Derived from Greek "annexin" which means "bring/hold together" suggesting the property of the annexins to hold precise biological structures such as membranes. Annexin proteins are binding Ca2+ domains and contain a conserved annexin repeat of 70 amino acid sequence (Gerke and Moss, 2002).

Annexin A6 is a member of the Annexin family of calcium/ phospholipid binding proteins. Annexin A6 is expressed in mammalian cells mostly in specialised cell types such as endocrinal cells, and different types of Annexin are regulated in different ways (Smith et al., 1994).

Annexin A6 contains two domains: a Ca2+ dependent conserved core and phospholipid binding; and a variable N terminal tail (Enrich et al., 2010).

The known functions of annexin A6 associated with the functions of the annexin family member are: phopholipase - A2 inhibition, anticoagulation, regulation of the sarcoplasmic reticulum calcium channel, and Annexin A6 alone is involved in growth regulation, vesicular trafficking mechanisms such as endocytosis and exocytosis. Annexin A6 interacts with the cytoskeleton and plasma membrane and isolated Annexin A6 from sciatic nerve binds to actin. The human Annexin A6 is localised on chromosome 5q (Edwards and Moss, 1995).

Annexin A6 localisation studies have revealed that the Annexin A6 is present in mitochondria's inner membrane of different tissues by using immunogold electron microscopy. The localisation is associated with the Ca2+ high levels found in mitochondria (Rainteau et al., 1995).

Annexin A6 lowers the levels of cholesterol in the Golgi apparatus at the plasma membrane due to the fact that Annexin A6 sequesters cholesterol in endosomes. Annexin A6 also is targeting proteins for some signalling pathways, the most important being p120GAP, that downregulates Ras. It is believed that the regulators recruiting potential of Annexin A6 involved in the EGFR/Ras pathway is promoted by the Annexin A6 actin remodelling. There are characteristics that lead us to another attribute: Annexin A6 organiser of the membrane domains. Annexin A6 is a modulator of cholesterol homeostasis, scaffold formation by the signalling complexes and membrane - actin adjuster in the endocytic and exocytic transport (Enrich et al., 2010).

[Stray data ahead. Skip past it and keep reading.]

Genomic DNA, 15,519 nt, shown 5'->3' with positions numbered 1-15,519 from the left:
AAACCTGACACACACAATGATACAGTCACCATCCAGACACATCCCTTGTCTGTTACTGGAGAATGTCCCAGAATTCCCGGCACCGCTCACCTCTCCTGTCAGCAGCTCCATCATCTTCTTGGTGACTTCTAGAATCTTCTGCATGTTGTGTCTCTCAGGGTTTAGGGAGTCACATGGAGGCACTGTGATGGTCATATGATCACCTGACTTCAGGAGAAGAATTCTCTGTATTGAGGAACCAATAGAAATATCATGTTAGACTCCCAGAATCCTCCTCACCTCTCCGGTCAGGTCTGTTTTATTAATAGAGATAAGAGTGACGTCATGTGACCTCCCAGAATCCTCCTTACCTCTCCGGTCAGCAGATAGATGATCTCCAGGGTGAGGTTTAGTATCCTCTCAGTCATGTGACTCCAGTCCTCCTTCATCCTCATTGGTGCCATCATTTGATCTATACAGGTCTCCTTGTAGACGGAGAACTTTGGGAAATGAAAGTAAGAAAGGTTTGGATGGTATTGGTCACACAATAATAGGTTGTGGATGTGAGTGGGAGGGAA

It was also demonstrated that Annexin A6 had no effects in the virus entry stages (Ma et al., 2012).

The group of Dr. Beatrice Nal has hypothesised in 2011 that M2 viral protein may interact with host factors that will help lead to suppression or have an enhancing effect in the influenza A virus infection process. A good candidate for this hypothesis is Annexin A6 human protein that was identified as novel cellular factor that interacts with M2.

As hypothesised, the results showed that M2CT interacts with human Annexin A6 using yeast two hybrid screen as seen in table 2.




M2 CT (cytoplamic tail)


Random primed human placenta cDNA

Numbers of interactions tested

63.89 million


Annexin A6

Numbers of positive clones for Annexin A6


Table2. Yeast two - hybrid screening, which have led to the identification of the Annexin A6 - M2 CT interaction (Reupdated after Ma et al., 2011).